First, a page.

Having recently organised the launch event for my book ‘Running Hard’, and also attended the launch of Steve Birkinshaw’s ‘There is no map in hell’, I decided I would jot down some thoughts on the two events, and consider the good and less good points about ‘doing it yourself’. Hopefully it will provide some pointers for anyone else going down this path.
Although my launch was setup by myself* and Steve’s by his publisher, there were many similarities in style and feel of the two events. Both were held in the Lake District in fairly intimate venues, and were great successes, as I hope the following descriptions will show.
The Skiddaw Hotel, Keswick on Saturday 18 Feb 2017
The venue was originally going to be the Moot Hall (which I had used for the launch of The Round) but it turned out to be unavailable, which was a bonus in the end as the audience probably wouldn’t have fitted in there! The room in the Skiddaw Hotel as very good, with projection facilities, and sound amplification (which we abandoned as it distorted badly). Being in a hotel we weren’t able to provide food or drinks, which I had brought in before at the Moot Hall, but that turned out to not be an issue. Several attendees availed themselves of the nearby bar, and I had a coffee and a glass of water.
I wanted it to be a free event, but we had the support of local bookshop Bookends, who advised me to sell tickets, which we agreed on being a nominal £2 cost. They provided two staff who bought in a load of copies of the book (and some of my other two books). The agreement was that I would get the entry fees and they would keep the money from book sales. This meant that the fees and the money from the publisher paid for the room hire, with just enough over to buy the first round in the pub afterwards!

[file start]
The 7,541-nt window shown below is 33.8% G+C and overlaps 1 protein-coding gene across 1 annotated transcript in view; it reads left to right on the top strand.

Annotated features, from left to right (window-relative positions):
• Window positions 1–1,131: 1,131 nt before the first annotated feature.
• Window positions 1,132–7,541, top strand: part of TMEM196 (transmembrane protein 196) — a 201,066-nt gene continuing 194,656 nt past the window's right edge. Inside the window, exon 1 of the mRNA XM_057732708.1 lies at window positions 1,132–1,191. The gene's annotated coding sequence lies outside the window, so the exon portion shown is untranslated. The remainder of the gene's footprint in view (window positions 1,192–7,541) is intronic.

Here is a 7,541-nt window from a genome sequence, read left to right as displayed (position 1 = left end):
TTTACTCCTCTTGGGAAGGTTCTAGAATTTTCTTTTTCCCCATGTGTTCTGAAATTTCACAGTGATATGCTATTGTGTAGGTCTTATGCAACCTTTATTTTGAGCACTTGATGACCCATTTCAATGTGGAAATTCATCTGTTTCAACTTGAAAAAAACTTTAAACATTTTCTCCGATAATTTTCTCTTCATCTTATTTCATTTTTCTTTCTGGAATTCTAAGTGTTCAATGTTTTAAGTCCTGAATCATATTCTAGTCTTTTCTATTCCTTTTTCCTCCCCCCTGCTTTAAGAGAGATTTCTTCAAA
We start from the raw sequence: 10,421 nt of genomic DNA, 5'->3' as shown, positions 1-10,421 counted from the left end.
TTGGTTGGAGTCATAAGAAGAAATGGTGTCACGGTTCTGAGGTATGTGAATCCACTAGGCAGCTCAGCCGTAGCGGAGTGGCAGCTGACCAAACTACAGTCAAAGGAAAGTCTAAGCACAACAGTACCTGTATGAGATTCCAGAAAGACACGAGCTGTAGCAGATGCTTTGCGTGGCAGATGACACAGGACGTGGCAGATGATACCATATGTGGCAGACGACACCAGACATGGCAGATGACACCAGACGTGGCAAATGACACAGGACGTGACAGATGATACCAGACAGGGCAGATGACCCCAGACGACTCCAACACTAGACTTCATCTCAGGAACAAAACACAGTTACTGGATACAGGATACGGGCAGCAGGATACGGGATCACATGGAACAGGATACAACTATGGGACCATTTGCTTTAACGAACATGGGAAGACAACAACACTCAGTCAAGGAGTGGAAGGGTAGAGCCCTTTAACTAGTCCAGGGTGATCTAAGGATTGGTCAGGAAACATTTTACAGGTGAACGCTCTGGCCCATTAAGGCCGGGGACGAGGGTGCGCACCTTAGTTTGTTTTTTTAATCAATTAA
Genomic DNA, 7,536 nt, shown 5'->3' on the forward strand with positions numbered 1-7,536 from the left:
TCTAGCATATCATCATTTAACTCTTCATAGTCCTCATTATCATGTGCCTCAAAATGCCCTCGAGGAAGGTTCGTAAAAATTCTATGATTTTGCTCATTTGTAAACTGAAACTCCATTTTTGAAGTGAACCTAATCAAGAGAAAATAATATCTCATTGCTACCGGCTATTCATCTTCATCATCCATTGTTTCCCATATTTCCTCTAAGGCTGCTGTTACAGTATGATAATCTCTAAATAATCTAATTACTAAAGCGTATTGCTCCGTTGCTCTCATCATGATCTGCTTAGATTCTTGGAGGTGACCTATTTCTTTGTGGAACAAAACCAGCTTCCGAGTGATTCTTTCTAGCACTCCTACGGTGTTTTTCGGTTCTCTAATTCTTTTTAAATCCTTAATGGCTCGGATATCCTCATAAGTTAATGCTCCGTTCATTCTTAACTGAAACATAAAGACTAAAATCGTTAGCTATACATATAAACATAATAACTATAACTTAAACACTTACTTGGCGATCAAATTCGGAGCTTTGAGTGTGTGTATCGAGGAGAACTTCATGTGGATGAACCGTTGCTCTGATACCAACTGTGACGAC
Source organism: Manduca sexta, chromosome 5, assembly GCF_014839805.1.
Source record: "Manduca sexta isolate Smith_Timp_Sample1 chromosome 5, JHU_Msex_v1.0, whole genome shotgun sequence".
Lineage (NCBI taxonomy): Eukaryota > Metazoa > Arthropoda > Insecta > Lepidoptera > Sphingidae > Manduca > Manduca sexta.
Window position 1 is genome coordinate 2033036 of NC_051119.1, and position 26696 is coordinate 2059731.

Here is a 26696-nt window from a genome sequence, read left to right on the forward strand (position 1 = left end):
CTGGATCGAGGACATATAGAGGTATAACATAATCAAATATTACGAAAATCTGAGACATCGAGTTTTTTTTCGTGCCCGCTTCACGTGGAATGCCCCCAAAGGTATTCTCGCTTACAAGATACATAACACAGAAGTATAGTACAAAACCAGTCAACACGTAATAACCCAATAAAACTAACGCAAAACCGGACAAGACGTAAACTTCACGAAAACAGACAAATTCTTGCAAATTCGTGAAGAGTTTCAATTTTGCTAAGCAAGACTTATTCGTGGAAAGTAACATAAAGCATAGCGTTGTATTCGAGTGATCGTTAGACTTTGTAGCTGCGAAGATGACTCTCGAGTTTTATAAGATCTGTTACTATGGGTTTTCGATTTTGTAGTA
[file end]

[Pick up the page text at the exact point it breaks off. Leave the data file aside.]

The venue worked well, having plenty of space. Although we pretty much filled all the chairs they had others to bring out if required. There was plenty of room at the front for anyone who was going to speak, and best of all was that we had it booked for two hours which gave time and space for networking before and after the event, and crucially plenty of space for selling books, which we also did before and after the event. There was also plenty of space for personalised signing of books, which I did mostly by wandering around letting people catch me for autographs.
The tone of the event was set by my long standing friend (and mountain marathon and climbing partner) Mike Cambray, who introduced me, with some Shakespeare thrown in. He also organised a lovely gesture of getting attendees to sign a card with their thoughts at the end of the event, which I cherish greatly. For myself, I talked about the book, and read a couple of passages from it (the first time in 3 launches that I have chosen to do that). I was very fortunate to be able to get both the main protagonists from the book to be there and they both had the floor at different times to say a few words. The one mistake I made was not prompting people during the event that there be a chance for questions later on, as that part of the event never really got off the ground. But it was a great event, and particularly nice to chat with some of the top fell runners who had taken the time out to attend the launch.
* My publisher (Sandstone Press) is in the far north of Scotland, so it was not really practical for them to arrange and attend the launch. They did provide part-funding for the event.
Steve Birkinshaw’s launch:
Wilf’s café, Staveley, Thursday 18 May 2017